Corruption within public institutions continues to plague the nations of Kenya, Uganda, and Tanzania, according to a report by a group of regional transparency organizations. Out of the three nations, Kenya ranks highest in its level of corruption, followed by Uganda. If public corruption continues unchecked, experts say that development in the region could be significantly hindered as a result.
The report says police are the most corrupt institutions in each country. The Kenya police force ranks highest on the corruption index of any institution surveyed, while Tanzania police are listed as the second most corrupt institution in the region.
More than half of those polled in the region claimed to have paid bribes for the purpose of receiving public services in the past year.
Public perceptions confirm the region's problem with corruption. The public in each country overwhelmingly thought that corruption had gotten worse in the past year.
Seventy-four percent of Kenyans ranked the nation as "very corrupt" or "extremely corrupt," compared with 65 percent among Tanzanians and 60 percent of Ugandans.
The high rates of public bribery are paired with a deep lack of faith in public reporting methods. Only six percent of Kenyans from whom bribes were solicited reported the incidence to authorities. More than 50 percent of those Kenyans who did not report bribes stated that their reason for not reporting the incident was due to a belief that no action would be taken.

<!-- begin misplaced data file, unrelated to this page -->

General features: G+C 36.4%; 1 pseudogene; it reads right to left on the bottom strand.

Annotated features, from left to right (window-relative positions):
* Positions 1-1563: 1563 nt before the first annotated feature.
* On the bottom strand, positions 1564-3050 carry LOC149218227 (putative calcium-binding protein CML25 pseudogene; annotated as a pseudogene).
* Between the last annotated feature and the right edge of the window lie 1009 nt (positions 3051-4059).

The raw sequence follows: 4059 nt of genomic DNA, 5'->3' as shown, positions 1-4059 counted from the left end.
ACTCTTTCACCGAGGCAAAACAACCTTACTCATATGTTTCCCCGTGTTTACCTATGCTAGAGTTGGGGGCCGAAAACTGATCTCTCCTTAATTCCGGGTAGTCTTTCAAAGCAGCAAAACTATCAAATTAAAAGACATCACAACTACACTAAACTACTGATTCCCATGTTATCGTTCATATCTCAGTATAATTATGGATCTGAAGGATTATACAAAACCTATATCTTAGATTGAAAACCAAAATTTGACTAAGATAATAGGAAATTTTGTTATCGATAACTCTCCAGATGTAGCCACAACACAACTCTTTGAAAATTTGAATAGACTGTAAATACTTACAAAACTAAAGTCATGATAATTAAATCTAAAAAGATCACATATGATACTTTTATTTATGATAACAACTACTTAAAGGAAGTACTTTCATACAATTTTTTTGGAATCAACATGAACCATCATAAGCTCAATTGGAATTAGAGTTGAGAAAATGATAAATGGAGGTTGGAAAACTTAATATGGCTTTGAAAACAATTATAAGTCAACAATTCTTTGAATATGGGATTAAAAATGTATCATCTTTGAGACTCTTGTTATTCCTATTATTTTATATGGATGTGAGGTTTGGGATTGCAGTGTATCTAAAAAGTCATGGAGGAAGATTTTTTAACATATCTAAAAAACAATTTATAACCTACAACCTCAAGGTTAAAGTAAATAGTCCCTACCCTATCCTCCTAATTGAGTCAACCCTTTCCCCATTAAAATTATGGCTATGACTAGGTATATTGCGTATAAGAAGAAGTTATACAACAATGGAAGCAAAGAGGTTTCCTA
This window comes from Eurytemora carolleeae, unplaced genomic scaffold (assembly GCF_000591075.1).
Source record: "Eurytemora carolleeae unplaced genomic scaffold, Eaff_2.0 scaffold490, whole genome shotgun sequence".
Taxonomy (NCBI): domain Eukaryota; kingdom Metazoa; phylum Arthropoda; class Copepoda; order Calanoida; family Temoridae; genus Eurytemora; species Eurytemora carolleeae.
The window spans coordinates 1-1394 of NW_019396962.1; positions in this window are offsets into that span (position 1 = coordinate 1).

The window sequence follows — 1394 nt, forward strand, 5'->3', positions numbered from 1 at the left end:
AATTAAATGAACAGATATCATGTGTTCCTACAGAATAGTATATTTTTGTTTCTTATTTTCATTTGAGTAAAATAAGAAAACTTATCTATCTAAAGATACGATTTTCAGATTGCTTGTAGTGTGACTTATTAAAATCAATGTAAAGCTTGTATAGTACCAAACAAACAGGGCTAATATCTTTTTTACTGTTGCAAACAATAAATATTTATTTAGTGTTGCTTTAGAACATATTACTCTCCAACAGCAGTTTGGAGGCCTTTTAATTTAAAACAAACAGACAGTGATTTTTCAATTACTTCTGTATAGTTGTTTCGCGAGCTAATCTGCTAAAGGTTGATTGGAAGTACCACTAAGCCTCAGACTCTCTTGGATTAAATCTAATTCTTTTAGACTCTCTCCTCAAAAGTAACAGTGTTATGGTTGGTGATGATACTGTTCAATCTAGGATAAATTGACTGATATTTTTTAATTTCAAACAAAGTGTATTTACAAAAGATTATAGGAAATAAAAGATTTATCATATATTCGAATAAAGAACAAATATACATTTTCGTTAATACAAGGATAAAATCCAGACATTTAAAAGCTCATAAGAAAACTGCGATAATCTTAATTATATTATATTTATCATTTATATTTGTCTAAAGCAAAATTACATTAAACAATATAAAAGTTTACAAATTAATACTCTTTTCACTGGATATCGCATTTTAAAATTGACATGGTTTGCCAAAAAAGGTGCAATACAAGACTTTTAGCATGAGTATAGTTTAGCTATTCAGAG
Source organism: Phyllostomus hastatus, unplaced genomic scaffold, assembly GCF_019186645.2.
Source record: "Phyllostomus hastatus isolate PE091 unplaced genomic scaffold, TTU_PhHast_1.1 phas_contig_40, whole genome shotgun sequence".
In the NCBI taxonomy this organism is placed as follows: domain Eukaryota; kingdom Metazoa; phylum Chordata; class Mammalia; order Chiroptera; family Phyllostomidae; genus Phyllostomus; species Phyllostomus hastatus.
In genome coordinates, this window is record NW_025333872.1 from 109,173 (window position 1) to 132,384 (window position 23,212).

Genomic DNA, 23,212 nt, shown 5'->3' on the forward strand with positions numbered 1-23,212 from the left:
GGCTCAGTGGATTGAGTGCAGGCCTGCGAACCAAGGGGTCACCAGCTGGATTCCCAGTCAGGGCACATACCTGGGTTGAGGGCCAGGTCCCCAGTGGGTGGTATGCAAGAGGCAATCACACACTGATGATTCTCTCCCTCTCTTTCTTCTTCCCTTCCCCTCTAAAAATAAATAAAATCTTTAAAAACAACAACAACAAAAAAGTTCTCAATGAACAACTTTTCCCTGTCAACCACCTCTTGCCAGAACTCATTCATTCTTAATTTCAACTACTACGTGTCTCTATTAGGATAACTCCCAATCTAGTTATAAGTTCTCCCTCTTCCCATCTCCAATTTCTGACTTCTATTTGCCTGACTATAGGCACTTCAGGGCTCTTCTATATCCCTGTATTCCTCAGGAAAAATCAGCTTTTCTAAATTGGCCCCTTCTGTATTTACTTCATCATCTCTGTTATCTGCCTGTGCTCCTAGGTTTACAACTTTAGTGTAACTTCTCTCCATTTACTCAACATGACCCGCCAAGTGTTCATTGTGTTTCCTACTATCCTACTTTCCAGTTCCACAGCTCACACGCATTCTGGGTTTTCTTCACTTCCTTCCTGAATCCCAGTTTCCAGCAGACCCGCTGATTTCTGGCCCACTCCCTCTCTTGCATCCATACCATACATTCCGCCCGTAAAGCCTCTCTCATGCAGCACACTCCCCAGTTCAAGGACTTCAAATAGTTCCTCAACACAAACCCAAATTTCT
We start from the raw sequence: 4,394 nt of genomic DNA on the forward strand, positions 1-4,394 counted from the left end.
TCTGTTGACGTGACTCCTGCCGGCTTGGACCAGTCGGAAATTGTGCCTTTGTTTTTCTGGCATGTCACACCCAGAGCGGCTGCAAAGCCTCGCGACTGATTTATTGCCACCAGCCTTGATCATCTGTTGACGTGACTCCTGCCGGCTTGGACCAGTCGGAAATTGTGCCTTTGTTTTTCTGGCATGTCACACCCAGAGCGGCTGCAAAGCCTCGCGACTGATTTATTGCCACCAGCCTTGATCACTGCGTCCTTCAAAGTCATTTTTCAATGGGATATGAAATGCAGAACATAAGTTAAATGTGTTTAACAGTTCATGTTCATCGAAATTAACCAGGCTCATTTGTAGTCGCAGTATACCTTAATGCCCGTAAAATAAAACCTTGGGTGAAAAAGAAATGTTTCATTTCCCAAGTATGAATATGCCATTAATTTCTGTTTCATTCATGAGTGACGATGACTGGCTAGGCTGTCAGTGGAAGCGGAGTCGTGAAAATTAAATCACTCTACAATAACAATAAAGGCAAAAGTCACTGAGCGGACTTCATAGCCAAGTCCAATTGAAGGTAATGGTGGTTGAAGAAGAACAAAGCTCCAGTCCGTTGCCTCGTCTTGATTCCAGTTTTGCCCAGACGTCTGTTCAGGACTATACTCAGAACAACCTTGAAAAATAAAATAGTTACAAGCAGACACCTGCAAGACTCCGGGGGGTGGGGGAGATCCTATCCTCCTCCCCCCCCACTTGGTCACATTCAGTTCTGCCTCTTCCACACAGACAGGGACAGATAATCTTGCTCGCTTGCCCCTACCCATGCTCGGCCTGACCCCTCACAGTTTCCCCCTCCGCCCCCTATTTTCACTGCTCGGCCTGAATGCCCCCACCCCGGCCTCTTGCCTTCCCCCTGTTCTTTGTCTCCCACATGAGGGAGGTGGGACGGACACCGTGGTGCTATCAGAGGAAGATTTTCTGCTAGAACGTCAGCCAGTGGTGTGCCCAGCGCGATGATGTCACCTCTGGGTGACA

The executive director of Transparency International-Kenya, Job Ogonda, says that ultimately Kenyan public leadership is responsible for the failure to address the nation's corruption issues. "Even if we are called upon to support the Kenyan police in institutional integrity reforms, then the political will to sustain those reforms depend on the leadership of the Kenyan police and the political leadership of the country," he said.
Kenyan government spokesperson Alfred Mutua admitted that corruption is a major problem and said that the government must re-evaluate its strategy for addressing the issue. "Our country, as we have said in the past, really really faces an upward challenge when it comes to the fight against corruption. We need to look at the strategy we've been undertaking in the fight against corruption, and study: Is its really working?," he said.
The nations' judiciaries also ranked poorly across the region - listing as the second worst public institution in Tanzania, third worst in Kenya, and sixth worst in Uganda. Kenyans reported that a bribe was solicited in 85 percent of their attempts to access either police or judicial services.
Poor economic conditions connected with the global economic downtown are thought to be contributing to the prevalence of corruption in the region as both lower government officials and those seeking jobs face increasing hardship.
Albert Gituku, an analyst at the Kenyan Leadership Institute, says that corruption is much deeper an issue than it may appear. "You totally destroy the fabric of governance within an institution, so the underlying cost you incur when you practice corruption at that high level is more injurious than meets the eye," he said.
The East Africa Bribery Index 2009 was a joint project of Transparency International-Kenya, Transparency International-Uganda, and Tanzania Transparency Forum.
The Kenyan police force has held the top position as the nation's most corrupt institution since 2002.